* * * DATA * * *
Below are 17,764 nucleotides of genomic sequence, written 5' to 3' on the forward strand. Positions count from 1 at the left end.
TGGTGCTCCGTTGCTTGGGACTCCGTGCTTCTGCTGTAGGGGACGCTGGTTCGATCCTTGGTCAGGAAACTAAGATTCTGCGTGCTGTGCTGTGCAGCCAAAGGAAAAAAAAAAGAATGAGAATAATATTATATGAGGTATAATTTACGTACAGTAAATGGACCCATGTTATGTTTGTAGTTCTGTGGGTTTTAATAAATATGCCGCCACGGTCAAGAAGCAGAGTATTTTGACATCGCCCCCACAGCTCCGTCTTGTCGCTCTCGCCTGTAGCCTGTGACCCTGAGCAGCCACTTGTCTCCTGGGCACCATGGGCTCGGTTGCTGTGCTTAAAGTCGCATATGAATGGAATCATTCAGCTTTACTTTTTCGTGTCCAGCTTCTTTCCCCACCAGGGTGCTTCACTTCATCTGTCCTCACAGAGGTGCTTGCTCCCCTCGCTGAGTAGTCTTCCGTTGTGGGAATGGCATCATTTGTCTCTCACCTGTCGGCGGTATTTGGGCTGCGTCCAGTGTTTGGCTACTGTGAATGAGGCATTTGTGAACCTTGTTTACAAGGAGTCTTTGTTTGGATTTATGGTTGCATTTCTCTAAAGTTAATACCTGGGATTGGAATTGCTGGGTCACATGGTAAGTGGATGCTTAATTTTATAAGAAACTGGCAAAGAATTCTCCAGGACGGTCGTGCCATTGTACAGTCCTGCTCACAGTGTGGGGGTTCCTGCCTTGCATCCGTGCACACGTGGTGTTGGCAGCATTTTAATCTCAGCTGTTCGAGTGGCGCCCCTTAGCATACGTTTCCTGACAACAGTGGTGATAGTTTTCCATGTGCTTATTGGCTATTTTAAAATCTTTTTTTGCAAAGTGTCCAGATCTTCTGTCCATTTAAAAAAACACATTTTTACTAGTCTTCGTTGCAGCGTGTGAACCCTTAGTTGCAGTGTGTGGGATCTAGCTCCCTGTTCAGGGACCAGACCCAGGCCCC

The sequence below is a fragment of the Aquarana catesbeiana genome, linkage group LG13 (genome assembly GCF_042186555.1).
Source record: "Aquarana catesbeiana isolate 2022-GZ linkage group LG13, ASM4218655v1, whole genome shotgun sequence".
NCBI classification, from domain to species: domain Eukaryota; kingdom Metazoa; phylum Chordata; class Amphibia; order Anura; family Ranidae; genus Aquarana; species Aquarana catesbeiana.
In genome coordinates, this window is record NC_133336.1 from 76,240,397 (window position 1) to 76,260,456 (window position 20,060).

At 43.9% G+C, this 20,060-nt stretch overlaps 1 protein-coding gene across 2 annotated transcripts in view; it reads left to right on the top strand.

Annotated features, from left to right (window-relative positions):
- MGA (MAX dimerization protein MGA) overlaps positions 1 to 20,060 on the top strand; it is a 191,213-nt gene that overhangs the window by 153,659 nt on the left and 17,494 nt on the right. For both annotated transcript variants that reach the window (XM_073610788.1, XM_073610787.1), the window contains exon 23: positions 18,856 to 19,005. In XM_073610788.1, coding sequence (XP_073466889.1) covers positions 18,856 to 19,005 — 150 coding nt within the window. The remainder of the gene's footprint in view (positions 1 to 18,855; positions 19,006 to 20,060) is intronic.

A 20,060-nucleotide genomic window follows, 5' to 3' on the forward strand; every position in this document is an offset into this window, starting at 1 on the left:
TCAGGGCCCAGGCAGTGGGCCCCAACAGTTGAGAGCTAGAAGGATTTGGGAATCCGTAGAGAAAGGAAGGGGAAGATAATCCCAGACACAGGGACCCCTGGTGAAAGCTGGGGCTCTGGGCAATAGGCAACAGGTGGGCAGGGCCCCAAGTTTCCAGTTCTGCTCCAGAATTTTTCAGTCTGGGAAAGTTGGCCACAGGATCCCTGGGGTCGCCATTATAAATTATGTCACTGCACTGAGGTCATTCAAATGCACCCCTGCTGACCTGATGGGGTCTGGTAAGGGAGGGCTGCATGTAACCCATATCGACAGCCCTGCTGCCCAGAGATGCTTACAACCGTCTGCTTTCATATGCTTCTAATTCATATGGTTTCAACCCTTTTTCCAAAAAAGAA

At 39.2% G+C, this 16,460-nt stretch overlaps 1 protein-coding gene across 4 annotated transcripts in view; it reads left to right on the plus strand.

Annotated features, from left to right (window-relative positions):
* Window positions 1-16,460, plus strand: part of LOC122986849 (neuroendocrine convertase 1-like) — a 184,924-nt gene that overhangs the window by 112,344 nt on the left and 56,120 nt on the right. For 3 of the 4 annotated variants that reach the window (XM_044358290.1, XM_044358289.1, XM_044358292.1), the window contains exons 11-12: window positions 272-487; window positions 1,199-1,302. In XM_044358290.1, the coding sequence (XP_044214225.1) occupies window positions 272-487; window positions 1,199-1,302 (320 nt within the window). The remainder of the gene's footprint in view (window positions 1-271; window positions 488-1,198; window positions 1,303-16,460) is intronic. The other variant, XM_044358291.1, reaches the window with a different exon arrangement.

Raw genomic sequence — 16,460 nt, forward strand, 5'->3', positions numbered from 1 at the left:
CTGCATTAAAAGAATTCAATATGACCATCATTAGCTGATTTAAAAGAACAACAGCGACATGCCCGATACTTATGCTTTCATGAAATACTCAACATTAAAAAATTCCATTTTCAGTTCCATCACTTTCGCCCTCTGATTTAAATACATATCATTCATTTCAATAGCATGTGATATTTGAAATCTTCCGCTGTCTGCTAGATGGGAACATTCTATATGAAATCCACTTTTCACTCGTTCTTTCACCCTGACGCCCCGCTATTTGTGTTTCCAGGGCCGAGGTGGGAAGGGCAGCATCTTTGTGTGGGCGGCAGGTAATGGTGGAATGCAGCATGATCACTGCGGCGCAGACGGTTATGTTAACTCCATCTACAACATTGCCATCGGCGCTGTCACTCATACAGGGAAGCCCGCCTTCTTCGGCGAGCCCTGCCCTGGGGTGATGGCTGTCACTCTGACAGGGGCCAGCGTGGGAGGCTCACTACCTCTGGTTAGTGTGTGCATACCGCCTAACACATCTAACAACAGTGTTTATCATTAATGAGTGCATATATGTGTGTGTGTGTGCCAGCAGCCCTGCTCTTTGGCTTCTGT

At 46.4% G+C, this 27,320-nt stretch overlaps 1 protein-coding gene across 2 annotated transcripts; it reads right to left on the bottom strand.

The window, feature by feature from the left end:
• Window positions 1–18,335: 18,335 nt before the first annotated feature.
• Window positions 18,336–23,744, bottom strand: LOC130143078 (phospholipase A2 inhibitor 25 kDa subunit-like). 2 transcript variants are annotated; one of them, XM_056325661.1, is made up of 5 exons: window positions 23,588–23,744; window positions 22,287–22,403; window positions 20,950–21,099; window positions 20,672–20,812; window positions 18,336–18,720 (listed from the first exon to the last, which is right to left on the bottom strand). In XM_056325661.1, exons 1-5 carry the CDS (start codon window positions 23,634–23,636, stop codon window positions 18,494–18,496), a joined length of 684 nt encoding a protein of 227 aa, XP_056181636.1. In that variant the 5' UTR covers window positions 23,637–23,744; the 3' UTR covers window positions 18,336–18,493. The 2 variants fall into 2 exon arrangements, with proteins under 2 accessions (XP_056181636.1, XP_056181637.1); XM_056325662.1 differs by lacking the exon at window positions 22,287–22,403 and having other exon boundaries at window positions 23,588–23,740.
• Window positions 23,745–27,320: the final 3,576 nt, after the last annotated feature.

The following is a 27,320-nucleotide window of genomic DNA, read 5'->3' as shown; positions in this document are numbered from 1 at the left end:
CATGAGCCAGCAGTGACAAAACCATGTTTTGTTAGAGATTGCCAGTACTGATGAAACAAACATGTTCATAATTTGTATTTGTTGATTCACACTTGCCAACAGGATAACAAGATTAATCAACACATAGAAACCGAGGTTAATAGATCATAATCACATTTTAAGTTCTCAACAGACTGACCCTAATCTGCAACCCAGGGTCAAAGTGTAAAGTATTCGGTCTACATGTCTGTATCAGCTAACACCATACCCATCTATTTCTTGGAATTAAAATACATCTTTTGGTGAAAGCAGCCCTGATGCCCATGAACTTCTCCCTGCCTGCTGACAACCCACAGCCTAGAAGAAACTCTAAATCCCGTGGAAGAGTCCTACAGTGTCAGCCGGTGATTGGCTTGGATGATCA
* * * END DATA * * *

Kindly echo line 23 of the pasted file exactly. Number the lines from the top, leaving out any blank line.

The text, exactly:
CATGAGCCAGCAGTGACAAAACCATGTTTTGTTAGAGATTGCCAGTACTGATGAAACAAACATGTTCATAATTTGTATTTGTTGATTCACACTTGCCAACAGGATAACAAGATTAATCAACACATAGAAACCGAGGTTAATAGATCATAATCACATTTTAAGTTCTCAACAGACTGACCCTAATCTGCAACCCAGGGTCAAAGTGTAAAGTATTCGGTCTACATGTCTGTATCAGCTAACACCATACCCATCTATTTCTTGGAATTAAAATACATCTTTTGGTGAAAGCAGCCCTGATGCCCATGAACTTCTCCCTGCCTGCTGACAACCCACAGCCTAGAAGAAACTCTAAATCCCGTGGAAGAGTCCTACAGTGTCAGCCGGTGATTGGCTTGGATGATCA